"Again," he said, "welcome aboard. Mr. Kyle here will be happy to direct you to your quarters, where you'll find your duty schedules posted." He frowned. "At some point, I would like to speak with each of you individually. But right now, other matters require my attention."

"Of course, sir," Bailey replied.

"Acknowledged," Uhura responded.

Kirk looked at them a moment longer, trying to see people standing there in front of him and not prospective casualties. It wasn't easy, he thought, sighing again.

Finally, he said, "Dismissed."

The newcomers moved aside for him and the captain ascended to the transporter platform. Then he turned to his transporter chief and said a single word: "Energize."

Uhura watched the transporter effect surround Kirk with its undulating brilliance. A moment later, he was gone.

She made her way across the room to the transporter control console. The transporter technician, a tall man with blond hair and a narrow face, was still gazing at the empty platform.

"Is he always like that?" she asked.

The blond man turned to her. "Beg your pardon?" he asked with a distinct English accent.

"The captain," she said. "Is he always so solemn?"

The transporter operator smiled a little sadly at her. "No," he told her. "Not always, Lieutenant."

Uhura glanced at the empty platform, as if something of Kirk remained there that might give her a clue about his demeanor. "He looked as if he had lost his best friend."

The blond man frowned at the remark.

"What did I say?" the communications officer asked, realizing she had hit some kind of nerve.

"As a matter of fact," the transporter operator explained solemnly, "the captain did lose his best friend."

By then, the yeoman and Lieutenant Bailey had joined Uhura at the control console. "Under what circumstances?" asked Bailey.

The blond man looked uncomfortable. "To tell you the truth, sir, I'm not really sure about that. No one is -- it's classified information. And the captain hasn't made any effort to fill us in. All he's said is that Lieutenant Mitchell died in the line of duty."

"In the line of duty," Rand echoed appraisingly. "I guess that's the way I'd want to go." She glanced at Uhura, then Bailey, and reddened a little. "I mean, if I had to go at all."

"One never knows when one's time is up," Bailey remarked soberly.

"That's true," the yeoman responded in the same theatrical tone of voice. "One never does."

But as she said it, she turned to Uhura and rolled her eyes. The communications officer had to suppress a laugh.

Well, she thought, more than a little relieved, at least one person on this ship has a sense of humor.

One moment, Kirk was standing on the Enterprise's transporter platform, gazing at Kyle and the three newcomers he had just greeted -- if it rightfully could have been called a greeting given the lack of warmth and enthusiasm he had demonstrated.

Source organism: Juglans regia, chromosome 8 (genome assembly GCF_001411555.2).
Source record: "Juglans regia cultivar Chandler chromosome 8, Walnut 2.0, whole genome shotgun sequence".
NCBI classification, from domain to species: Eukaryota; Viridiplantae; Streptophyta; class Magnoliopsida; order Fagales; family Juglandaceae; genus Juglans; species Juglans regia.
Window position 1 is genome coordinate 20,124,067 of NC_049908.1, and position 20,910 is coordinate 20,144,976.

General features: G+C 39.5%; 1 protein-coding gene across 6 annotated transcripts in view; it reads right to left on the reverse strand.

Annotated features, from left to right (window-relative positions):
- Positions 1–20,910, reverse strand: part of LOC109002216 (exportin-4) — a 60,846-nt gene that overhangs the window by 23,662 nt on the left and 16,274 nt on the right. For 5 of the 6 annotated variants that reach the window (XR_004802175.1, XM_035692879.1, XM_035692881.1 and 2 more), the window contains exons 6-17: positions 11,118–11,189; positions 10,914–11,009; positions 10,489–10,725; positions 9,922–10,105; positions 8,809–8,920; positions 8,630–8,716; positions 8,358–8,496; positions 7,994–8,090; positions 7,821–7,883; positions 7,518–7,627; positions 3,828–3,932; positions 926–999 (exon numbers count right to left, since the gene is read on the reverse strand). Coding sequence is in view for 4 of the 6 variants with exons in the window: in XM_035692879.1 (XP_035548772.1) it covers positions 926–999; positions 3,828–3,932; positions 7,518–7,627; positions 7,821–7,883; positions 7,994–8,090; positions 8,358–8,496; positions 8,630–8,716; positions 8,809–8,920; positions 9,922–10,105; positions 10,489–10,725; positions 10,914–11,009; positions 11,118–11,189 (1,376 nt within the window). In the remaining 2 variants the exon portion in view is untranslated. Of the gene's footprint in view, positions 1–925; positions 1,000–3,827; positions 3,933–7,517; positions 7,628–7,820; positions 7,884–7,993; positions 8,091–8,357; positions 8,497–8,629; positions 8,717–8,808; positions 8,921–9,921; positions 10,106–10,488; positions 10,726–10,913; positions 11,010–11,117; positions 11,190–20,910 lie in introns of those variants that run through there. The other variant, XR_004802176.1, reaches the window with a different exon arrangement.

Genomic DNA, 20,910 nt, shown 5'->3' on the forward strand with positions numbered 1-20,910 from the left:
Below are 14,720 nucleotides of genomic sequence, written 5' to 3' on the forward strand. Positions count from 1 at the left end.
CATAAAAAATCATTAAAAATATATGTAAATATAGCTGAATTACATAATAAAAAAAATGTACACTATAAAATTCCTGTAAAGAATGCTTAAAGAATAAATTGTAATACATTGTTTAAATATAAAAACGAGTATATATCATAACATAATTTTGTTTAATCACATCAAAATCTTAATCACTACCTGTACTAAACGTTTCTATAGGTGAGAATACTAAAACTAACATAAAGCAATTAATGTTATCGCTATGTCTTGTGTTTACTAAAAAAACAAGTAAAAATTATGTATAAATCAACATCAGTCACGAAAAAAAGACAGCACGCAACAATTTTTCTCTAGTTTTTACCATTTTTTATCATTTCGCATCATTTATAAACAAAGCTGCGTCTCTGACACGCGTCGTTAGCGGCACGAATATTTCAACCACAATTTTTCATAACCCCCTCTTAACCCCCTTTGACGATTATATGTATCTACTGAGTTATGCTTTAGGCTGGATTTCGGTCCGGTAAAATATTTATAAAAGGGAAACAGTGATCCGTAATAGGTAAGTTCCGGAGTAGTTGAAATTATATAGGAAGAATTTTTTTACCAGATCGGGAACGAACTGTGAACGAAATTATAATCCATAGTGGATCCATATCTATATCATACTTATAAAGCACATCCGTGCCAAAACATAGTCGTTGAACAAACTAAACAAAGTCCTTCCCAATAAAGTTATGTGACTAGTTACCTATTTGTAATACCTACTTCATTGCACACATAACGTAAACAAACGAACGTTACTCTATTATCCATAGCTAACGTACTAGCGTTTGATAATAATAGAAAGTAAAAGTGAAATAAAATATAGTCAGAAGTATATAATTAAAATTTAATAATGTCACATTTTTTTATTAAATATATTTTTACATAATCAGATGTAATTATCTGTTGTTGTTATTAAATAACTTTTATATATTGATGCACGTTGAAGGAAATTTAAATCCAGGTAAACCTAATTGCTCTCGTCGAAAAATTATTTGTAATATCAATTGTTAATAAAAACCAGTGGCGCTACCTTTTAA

The next moment, the captain found himself on a considerably more spacious platform in the transporter room at Starfleet Headquarters. And it wasn't Kyle or Uhura or Rand or Bailey he was looking at. It was Leonard McCoy, hotshot research biologist at Starfleet Medical and, more importantly, one of Kirk's best friends.

"Jim," said McCoy, obviously torn between his happiness at seeing the captain and his sadness at the reason for it.

"Bones," Kirk replied, stepping down off the platform.

McCoy put a hand on the captain's shoulder and squeezed it affectionately. Then he glanced at Kirk's cast. "What happened to you?"

The captain shrugged. "I'll explain later."

His friend accepted the answer. "Come on," he said. "Let's get out of here, shall we?"

Kirk couldn't have been more surprised. "Get out...? But aren't you on duty?" he asked.

"To hell with duty," the doctor responded. Then he took his friend's arm and led him in the direction of the exit.

"To hell with duty?" Kirk echoed. He took a closer look at his friend's face, but the biologist didn't seem particularly upset by anything. "That doesn't sound like the Bones McCoy I knew on the Constitution. That Bones McCoy couldn't have been dragged out of his lab by a team of musclebound security officers."

The biologist harrumphed. "Well," he said, "may be I've learned a few things since I was that Bones McCoy."

"Such as?" the captain asked as they emerged from the transporter room and made their way down the corridor, passing headquarters personnel going in the other direction.

His friend shrugged. "Such as...you take from life what you can get, whenever you can get it. Because when it's over, it's over, and there are no second chances."

Kirk made another attempt to read the man's profile -- to no avail. "And...you came to that conclusion when your father died?" he guessed.

McCoy shook his head from side to side. "I came to it when you sent me the message about Gary. My father was an old man, at least, god rest his soul. He'd had a chance to live. By comparison, Gary was only a baby."

A baby who had seen the stars, the captain thought. But that didn't mean he didn't see the sense in what his friend was saying.

"So where are we going?" he asked, as they made a left turn down another corridor.

A smile tugged at the corners of McCoy's mouth. "A little hole in the wall I found after I moved back here. You're going to love it. It's called Velluto's and they make the best -- "

"Veal saltimboca?" Kirk ventured.

The biologist shot him a searching look. "I was going to mention their seafood fra diavolo...but, yes, they make a great veal saltimboca, too." His eyes narrowed. "I guess you know the place."

The captain grunted. "Are you kidding? My senior year, I ate there every Sunday night. I guess I never mentioned it."

McCoy grunted, too. "Or maybe you did. I probably had my nose in a medscanner at the time. Anyway, Sal's expecting us."